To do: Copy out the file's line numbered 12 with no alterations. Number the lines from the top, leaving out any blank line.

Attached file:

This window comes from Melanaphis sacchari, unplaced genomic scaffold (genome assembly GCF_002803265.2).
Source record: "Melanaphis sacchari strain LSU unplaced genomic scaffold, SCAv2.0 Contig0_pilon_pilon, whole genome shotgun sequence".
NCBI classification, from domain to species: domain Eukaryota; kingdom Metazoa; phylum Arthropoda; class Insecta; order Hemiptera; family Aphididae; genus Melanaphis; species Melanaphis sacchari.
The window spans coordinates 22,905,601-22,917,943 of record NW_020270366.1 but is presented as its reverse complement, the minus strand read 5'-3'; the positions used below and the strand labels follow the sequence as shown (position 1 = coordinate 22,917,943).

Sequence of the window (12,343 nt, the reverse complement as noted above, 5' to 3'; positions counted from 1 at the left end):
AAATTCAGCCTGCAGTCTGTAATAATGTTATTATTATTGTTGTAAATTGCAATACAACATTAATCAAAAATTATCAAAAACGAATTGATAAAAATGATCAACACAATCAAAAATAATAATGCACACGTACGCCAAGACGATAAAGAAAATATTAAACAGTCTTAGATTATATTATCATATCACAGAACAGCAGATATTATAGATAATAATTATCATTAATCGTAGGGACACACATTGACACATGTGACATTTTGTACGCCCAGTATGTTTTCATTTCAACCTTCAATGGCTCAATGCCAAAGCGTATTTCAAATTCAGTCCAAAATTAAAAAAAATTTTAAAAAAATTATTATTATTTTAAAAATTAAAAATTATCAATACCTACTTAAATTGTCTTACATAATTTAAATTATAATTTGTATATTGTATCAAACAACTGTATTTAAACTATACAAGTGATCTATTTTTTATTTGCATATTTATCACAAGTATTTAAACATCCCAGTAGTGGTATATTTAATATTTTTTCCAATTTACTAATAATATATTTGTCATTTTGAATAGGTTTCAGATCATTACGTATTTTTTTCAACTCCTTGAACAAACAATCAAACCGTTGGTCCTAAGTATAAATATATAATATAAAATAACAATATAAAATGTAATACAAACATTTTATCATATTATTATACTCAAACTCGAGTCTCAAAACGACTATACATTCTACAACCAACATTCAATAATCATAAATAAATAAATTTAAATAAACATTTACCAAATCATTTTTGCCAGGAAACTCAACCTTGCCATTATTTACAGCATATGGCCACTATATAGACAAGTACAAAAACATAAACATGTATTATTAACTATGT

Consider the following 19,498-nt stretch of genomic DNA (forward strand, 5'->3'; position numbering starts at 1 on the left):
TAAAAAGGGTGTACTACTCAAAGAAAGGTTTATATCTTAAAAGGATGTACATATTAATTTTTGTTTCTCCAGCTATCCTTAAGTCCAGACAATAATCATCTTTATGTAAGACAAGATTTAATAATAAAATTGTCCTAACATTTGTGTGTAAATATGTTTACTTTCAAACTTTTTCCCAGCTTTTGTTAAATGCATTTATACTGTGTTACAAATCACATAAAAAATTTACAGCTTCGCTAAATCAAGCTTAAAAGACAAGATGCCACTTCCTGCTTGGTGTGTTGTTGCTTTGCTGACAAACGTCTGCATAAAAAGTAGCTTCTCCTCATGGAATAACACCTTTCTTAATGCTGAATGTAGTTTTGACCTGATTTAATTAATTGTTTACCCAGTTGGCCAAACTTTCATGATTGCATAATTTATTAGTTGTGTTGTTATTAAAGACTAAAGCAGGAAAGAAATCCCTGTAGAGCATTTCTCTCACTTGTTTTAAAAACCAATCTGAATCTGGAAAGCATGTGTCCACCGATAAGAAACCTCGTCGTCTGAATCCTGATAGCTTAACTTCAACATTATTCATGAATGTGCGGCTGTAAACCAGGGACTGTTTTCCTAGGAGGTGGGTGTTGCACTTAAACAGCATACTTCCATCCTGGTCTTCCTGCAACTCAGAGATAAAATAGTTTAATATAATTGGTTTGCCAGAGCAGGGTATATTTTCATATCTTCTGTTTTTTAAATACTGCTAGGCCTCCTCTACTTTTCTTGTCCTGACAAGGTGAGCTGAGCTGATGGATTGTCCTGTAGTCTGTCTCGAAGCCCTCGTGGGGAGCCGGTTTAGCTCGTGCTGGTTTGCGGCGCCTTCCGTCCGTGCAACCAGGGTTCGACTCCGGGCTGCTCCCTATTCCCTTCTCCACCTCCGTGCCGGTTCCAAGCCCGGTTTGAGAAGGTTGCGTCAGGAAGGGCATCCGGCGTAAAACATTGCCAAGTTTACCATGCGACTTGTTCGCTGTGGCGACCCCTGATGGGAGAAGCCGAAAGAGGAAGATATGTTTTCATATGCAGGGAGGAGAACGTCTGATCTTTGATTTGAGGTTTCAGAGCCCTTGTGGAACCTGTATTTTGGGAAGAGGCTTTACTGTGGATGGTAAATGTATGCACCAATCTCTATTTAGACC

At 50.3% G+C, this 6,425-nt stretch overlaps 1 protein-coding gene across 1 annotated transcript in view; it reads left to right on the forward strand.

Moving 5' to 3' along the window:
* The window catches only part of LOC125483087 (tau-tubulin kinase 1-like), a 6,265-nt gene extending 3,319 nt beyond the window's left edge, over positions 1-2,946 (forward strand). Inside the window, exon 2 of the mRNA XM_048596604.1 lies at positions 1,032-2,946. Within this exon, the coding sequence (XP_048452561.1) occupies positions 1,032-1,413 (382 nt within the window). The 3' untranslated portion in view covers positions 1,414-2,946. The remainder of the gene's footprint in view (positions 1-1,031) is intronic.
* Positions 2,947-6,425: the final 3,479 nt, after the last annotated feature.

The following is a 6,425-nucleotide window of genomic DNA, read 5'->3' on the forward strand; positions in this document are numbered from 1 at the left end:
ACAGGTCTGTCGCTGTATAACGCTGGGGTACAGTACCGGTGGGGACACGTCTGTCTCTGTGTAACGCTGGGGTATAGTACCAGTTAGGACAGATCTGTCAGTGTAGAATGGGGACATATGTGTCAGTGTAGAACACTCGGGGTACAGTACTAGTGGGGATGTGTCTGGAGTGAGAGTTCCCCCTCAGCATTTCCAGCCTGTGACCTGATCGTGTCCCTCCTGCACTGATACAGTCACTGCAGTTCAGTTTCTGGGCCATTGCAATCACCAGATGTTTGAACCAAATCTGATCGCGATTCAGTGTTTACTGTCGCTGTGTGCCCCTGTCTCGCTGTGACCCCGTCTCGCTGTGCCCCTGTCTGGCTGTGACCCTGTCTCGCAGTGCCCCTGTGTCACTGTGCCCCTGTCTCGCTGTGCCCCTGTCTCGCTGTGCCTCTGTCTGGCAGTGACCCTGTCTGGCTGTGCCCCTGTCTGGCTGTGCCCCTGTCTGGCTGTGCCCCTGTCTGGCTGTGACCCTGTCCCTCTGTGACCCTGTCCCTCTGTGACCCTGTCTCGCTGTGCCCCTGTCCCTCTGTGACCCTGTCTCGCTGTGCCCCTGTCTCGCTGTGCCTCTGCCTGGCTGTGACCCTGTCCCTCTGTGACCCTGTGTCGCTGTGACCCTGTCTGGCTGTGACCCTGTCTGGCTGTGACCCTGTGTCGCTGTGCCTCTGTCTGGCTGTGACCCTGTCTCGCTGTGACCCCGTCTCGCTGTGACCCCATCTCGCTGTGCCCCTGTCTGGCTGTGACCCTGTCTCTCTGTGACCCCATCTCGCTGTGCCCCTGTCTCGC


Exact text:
* Positions 2,947-6,425: the final 3,479 nt, after the last annotated feature.